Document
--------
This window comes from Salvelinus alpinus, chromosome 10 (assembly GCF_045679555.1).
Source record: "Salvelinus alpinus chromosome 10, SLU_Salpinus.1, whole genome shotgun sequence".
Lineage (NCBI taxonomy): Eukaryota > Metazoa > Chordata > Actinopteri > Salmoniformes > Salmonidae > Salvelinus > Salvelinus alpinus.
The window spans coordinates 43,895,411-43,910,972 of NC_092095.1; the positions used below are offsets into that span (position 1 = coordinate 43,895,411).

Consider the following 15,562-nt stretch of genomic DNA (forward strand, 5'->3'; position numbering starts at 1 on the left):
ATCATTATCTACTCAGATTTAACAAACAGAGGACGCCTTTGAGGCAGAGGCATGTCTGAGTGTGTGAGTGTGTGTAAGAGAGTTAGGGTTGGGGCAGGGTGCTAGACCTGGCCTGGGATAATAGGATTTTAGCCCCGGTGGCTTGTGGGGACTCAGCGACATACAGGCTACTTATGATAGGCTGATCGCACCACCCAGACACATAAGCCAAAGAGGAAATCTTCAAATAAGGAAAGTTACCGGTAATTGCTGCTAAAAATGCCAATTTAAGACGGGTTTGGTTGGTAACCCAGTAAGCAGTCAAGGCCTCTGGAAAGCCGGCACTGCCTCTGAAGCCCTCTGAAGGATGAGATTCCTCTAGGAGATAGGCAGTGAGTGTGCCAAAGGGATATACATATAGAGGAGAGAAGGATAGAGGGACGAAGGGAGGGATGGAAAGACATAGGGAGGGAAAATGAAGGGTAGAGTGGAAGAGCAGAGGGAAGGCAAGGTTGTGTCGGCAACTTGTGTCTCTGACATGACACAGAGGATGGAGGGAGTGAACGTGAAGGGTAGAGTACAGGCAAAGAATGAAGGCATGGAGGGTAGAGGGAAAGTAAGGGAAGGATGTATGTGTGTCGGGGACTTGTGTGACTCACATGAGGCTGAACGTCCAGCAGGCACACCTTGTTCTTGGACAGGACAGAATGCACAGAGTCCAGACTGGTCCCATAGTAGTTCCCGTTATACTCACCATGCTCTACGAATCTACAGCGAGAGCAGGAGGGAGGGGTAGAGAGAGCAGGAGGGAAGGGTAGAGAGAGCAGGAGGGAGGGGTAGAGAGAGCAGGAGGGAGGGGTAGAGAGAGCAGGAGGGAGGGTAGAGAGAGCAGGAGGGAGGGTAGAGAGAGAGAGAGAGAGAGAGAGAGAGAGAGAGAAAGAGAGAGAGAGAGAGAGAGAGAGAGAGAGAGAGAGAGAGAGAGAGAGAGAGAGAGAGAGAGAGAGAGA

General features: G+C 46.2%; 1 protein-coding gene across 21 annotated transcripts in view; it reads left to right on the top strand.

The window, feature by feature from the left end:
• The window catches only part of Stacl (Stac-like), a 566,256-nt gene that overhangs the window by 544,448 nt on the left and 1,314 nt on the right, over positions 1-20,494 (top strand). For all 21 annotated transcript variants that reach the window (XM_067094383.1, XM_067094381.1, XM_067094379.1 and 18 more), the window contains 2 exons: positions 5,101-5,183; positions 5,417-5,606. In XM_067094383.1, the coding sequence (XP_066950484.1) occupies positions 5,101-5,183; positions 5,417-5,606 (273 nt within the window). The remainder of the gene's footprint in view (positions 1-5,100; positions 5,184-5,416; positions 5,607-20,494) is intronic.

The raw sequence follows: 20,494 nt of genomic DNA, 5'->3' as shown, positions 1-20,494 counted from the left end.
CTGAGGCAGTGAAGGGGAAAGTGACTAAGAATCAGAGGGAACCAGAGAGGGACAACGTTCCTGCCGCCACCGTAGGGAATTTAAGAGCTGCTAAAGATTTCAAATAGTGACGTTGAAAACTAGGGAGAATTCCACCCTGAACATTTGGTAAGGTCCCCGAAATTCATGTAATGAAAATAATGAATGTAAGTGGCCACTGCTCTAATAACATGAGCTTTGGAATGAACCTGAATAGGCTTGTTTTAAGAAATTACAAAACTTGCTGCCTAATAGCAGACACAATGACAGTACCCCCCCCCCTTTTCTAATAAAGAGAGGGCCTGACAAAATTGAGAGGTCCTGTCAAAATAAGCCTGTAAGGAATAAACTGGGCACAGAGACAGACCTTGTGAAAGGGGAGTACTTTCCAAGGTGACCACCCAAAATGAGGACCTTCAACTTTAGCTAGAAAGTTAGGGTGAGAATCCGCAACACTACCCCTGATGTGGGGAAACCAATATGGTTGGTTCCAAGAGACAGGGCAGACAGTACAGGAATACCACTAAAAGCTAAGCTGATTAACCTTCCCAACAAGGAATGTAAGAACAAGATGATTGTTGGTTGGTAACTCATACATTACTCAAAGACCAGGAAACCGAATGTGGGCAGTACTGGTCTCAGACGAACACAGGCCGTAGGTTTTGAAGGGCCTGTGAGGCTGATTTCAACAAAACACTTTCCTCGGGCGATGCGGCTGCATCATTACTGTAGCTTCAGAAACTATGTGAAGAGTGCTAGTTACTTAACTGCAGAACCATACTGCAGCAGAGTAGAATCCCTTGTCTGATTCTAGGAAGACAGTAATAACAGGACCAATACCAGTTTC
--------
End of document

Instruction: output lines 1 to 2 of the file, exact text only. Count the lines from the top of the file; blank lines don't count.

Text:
This window comes from Salvelinus alpinus, chromosome 10 (assembly GCF_045679555.1).
Source record: "Salvelinus alpinus chromosome 10, SLU_Salpinus.1, whole genome shotgun sequence".